By Mark Webster, Acacia Immigration Australia
Australian Migration Regulations will be changed from 9 November to partially recognise same-sex relationships which have been registered in an Australian state or territory.
Currently, applicants for permanent visas, partner visas, student visas and general skilled migration must show 12 months of cohabitation before they can include a same-sex or interdependent partner. Applicants also in general need to show that they have lived together for 12 months to be sponsored by an Australian same-sex partner for an interdependency visa.
However, from 9 November, people who have registered their relationship with an Australian state or territory will be exempt from the 12 month cohabitation requirement. Whilst Australia does not recognise same-sex marriage, certain states and territories do allow such couples to register their relationships – states where this is possible include Victoria, Tasmania and the ACT.
Couples will still need to show that they are living together, but will not need to show 12 months of cohabitation as is currently the case. State legislation would not in general specify the sex of the people in the relationship, and so there would be the possibility of heterosexual couples who register their relationship instead of getting married taking advantage of the new changes.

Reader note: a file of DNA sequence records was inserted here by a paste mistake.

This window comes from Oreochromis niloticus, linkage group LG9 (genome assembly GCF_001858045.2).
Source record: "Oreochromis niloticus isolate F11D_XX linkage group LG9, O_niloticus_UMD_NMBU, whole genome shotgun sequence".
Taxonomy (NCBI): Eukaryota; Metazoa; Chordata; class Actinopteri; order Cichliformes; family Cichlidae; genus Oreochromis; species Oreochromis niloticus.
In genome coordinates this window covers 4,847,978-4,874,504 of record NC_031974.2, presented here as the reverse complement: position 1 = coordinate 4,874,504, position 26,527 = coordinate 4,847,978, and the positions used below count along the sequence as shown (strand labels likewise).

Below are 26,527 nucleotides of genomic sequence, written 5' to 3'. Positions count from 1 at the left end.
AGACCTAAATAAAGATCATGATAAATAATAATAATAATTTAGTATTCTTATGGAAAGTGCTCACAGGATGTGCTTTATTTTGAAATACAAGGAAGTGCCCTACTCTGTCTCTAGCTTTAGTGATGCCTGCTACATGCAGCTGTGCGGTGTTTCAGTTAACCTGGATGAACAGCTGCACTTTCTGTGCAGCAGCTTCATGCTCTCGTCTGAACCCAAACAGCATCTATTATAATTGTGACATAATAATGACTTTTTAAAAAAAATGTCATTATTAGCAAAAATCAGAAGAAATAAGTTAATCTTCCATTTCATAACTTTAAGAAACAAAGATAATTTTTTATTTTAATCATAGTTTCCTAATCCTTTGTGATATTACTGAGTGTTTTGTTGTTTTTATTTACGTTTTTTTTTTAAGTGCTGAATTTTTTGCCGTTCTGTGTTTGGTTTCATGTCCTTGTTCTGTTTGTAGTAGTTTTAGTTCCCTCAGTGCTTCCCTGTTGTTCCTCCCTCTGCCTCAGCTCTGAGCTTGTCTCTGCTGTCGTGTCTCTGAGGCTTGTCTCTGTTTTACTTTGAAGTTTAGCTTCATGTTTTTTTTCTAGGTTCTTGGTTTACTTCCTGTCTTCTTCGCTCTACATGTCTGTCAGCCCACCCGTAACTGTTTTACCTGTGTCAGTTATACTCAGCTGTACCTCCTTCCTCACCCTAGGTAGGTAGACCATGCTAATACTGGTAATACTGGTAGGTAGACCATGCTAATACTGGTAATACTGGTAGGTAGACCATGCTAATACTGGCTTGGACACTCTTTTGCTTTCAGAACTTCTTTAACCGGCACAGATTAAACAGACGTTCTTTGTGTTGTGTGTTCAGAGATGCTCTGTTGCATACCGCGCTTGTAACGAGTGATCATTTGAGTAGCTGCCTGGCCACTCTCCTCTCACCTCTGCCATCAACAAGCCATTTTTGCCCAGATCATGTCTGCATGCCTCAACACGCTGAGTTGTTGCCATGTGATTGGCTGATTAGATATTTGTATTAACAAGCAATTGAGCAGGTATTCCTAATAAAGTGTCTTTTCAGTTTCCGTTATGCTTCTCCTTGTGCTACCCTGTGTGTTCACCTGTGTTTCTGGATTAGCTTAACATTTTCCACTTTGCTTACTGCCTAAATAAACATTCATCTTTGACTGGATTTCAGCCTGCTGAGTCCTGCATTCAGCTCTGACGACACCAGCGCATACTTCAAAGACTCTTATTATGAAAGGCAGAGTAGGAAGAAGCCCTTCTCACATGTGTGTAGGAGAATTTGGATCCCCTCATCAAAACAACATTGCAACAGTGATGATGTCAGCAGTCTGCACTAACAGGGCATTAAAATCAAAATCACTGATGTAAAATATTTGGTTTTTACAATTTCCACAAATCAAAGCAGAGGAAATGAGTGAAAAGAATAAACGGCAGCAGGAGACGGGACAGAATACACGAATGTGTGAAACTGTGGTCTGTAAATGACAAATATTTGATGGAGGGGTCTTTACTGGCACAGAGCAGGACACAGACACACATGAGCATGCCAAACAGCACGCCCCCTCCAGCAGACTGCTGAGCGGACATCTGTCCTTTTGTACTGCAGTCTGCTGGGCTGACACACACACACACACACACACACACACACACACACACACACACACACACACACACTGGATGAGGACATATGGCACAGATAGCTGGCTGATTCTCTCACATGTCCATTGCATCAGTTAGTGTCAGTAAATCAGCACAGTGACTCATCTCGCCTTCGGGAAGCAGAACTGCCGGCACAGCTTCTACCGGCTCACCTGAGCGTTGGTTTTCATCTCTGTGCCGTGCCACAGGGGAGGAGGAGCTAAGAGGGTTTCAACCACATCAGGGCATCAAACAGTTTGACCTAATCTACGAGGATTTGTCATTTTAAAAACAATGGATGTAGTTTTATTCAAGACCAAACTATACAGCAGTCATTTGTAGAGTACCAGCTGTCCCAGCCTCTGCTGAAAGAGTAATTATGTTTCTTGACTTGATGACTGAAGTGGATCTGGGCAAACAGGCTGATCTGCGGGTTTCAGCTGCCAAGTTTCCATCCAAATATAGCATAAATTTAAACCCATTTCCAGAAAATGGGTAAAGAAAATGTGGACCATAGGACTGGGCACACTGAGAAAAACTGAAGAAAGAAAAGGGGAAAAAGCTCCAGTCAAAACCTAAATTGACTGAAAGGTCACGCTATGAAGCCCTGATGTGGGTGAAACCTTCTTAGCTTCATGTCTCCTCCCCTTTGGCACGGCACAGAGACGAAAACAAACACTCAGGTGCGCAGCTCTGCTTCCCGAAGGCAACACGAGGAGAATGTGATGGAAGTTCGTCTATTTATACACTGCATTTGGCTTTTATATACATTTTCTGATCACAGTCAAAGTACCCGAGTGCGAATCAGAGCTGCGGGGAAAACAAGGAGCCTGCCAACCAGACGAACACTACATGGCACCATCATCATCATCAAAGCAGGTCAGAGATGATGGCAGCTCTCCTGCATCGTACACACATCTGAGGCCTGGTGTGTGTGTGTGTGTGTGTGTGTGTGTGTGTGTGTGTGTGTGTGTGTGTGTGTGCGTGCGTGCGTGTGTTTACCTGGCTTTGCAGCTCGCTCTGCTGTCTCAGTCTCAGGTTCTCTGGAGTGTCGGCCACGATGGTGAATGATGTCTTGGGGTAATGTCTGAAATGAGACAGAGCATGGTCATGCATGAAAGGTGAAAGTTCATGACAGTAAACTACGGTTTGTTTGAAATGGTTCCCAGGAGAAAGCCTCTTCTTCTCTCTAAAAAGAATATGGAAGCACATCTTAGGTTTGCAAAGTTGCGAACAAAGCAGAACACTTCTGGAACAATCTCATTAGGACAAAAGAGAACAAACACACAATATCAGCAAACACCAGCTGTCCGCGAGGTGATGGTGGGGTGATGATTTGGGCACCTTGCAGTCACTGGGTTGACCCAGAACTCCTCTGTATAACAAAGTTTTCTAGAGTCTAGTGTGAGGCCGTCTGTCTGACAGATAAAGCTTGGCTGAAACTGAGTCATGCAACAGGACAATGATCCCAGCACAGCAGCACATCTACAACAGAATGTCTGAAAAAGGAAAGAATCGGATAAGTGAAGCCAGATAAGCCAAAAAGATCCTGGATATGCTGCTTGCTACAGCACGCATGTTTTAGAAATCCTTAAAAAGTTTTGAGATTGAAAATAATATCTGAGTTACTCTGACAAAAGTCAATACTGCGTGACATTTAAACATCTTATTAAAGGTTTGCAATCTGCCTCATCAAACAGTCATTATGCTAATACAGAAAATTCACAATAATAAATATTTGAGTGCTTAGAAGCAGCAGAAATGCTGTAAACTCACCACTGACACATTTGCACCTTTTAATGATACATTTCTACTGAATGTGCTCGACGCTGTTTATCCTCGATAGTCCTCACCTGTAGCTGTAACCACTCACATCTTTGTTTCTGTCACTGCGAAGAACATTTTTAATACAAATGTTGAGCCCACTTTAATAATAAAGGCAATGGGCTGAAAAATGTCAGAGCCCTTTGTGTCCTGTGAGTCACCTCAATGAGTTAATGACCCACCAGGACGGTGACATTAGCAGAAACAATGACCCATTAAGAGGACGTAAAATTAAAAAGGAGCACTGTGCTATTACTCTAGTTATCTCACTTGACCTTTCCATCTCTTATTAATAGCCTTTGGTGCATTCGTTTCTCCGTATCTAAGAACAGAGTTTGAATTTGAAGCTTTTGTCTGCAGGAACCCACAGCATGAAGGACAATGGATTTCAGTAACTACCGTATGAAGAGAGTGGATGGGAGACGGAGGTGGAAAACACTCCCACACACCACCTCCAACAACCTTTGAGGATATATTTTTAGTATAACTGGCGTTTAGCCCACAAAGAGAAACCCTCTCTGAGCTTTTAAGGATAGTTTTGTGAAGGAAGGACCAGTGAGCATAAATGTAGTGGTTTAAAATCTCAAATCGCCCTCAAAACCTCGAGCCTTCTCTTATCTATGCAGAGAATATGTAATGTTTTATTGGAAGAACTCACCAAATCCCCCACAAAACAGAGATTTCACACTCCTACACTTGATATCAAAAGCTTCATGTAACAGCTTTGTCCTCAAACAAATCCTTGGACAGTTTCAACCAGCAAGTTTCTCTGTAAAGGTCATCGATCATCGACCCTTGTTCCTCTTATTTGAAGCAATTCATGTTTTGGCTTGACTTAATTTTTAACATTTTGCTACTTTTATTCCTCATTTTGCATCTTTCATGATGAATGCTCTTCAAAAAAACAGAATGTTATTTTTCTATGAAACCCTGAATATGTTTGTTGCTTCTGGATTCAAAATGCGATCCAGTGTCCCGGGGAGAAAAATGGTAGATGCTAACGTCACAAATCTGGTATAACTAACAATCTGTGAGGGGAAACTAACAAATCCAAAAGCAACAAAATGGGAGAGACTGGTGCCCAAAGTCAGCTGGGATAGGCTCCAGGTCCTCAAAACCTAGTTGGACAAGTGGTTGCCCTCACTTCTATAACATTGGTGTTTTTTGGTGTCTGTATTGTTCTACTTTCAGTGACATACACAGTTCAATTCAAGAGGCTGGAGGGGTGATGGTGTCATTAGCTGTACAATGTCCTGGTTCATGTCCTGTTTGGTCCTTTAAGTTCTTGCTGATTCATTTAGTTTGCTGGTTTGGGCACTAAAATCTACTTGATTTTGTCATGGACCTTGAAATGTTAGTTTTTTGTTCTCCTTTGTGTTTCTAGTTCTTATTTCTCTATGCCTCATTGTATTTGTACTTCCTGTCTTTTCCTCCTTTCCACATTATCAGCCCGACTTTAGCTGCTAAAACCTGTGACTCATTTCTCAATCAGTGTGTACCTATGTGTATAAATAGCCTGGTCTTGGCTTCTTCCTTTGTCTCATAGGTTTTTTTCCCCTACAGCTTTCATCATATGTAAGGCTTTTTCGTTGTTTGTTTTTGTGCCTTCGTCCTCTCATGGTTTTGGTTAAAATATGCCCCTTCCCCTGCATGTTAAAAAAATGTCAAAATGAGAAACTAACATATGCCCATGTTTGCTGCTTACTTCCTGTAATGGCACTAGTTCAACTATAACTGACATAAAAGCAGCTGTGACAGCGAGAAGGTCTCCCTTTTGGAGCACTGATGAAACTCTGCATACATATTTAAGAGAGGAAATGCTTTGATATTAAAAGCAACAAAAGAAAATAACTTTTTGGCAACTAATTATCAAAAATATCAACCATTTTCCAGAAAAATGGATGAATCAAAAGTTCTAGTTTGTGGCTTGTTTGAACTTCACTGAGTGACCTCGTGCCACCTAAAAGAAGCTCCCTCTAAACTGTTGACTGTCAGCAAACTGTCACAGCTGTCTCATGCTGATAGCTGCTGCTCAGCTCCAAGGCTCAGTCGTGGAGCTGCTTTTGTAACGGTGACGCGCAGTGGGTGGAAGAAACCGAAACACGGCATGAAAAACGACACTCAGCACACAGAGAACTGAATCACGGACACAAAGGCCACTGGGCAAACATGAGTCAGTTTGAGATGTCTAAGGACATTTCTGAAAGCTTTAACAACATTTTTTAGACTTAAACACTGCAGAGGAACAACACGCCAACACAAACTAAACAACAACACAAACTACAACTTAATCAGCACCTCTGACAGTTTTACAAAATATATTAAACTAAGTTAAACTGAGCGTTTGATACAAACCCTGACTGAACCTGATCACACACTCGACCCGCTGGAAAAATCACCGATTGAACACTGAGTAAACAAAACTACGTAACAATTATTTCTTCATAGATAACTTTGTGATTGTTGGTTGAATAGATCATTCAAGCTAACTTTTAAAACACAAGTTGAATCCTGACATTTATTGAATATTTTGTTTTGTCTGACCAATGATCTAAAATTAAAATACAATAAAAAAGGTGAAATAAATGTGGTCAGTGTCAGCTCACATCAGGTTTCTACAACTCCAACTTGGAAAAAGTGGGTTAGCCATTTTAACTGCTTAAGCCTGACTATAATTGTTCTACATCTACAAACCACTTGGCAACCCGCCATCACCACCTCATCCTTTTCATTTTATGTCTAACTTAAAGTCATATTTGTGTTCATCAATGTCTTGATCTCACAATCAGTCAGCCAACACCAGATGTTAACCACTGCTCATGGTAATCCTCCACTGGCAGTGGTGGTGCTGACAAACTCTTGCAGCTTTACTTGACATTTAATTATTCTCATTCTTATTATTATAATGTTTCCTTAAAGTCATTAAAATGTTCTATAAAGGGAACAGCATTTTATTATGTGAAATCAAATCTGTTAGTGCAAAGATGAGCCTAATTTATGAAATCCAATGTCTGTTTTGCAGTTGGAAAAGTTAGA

Whilst this is a positive development, it is somewhat disappointing that only relationships registered in Australia are eligible for the concession. Marriages or registrations which have taken place in overseas countries which recognised same-sex relationships are still not recognised in Australia.
It has been possible since July 2009 to include same-sex partners in most applications for Australian visas providing the applicants can show that they have been living together for the required amount of time. In this case, they are treated as a de facto couple. For permanent visas, you must in most cases show that you have lived together for 12 months, but for temporary visas, 6 months is generally sufficient (except in the case of student visas or provisional skilled visas).